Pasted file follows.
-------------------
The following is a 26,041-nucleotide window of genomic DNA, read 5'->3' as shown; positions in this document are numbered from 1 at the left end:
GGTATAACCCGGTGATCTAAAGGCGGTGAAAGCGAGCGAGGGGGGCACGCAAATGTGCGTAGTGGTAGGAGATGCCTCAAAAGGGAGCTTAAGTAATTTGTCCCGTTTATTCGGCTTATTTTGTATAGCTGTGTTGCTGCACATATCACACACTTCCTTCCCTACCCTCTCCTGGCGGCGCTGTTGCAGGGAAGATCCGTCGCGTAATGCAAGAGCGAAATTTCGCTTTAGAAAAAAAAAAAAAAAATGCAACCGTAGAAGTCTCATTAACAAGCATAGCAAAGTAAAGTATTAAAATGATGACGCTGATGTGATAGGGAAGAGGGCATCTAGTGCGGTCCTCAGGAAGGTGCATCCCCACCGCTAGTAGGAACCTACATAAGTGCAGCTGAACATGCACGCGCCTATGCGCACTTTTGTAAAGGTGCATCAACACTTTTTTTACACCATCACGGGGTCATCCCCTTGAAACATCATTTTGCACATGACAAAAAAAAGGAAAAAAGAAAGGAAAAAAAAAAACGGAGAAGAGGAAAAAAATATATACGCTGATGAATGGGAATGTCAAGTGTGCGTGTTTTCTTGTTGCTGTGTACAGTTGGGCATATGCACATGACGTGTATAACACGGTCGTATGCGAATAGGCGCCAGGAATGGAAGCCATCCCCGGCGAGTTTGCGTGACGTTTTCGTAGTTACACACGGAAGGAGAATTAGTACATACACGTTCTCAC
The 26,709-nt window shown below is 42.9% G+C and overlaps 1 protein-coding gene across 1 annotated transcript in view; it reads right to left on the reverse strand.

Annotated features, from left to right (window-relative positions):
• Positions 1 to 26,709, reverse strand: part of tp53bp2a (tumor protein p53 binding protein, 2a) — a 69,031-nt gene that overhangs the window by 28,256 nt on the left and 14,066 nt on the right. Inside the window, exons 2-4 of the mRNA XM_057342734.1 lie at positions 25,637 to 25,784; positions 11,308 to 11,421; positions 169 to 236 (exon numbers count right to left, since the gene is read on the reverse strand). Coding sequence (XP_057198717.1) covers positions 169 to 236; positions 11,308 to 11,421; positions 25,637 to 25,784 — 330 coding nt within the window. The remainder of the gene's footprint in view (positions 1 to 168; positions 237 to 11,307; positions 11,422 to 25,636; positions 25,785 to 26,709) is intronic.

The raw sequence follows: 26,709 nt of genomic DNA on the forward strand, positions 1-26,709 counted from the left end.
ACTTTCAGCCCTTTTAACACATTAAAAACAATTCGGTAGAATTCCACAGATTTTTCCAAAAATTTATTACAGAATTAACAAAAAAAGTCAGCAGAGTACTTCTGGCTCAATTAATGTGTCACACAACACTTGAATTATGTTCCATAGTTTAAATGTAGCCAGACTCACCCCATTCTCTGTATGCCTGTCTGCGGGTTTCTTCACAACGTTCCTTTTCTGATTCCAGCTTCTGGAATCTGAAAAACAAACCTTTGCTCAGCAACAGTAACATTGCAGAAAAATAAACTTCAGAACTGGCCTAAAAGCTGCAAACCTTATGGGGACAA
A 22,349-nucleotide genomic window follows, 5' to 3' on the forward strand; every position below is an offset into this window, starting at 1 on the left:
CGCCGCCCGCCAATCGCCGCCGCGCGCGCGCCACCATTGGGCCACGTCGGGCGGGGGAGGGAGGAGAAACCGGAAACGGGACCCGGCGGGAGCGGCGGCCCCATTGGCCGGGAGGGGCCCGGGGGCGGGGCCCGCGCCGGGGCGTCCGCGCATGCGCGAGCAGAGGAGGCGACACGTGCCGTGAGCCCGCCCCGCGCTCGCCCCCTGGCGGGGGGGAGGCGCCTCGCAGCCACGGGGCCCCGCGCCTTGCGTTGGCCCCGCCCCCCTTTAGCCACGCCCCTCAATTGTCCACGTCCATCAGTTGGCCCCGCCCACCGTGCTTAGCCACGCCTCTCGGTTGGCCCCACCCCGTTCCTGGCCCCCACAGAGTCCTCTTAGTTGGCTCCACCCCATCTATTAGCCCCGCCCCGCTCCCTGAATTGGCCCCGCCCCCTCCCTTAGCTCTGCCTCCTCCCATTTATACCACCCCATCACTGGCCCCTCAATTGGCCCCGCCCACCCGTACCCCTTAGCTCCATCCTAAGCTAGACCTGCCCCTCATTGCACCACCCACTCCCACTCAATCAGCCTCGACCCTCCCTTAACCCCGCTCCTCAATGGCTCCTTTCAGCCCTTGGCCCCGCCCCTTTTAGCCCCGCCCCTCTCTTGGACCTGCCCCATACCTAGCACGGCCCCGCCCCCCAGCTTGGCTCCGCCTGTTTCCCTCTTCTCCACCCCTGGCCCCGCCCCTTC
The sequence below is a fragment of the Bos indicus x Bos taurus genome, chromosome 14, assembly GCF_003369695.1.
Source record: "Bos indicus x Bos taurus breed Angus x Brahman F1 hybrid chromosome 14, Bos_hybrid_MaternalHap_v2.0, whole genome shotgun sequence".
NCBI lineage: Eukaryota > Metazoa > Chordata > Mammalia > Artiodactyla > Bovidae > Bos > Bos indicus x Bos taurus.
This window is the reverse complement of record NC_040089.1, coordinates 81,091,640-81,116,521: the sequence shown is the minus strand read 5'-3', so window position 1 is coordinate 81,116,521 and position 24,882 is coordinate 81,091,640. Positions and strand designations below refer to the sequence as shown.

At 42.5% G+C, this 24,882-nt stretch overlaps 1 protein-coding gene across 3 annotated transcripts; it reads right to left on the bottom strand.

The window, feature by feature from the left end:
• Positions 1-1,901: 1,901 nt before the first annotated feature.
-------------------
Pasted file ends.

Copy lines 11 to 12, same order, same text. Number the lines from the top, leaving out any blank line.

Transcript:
Source record: "Bos indicus x Bos taurus breed Angus x Brahman F1 hybrid chromosome 14, Bos_hybrid_MaternalHap_v2.0, whole genome shotgun sequence".
NCBI lineage: Eukaryota > Metazoa > Chordata > Mammalia > Artiodactyla > Bovidae > Bos > Bos indicus x Bos taurus.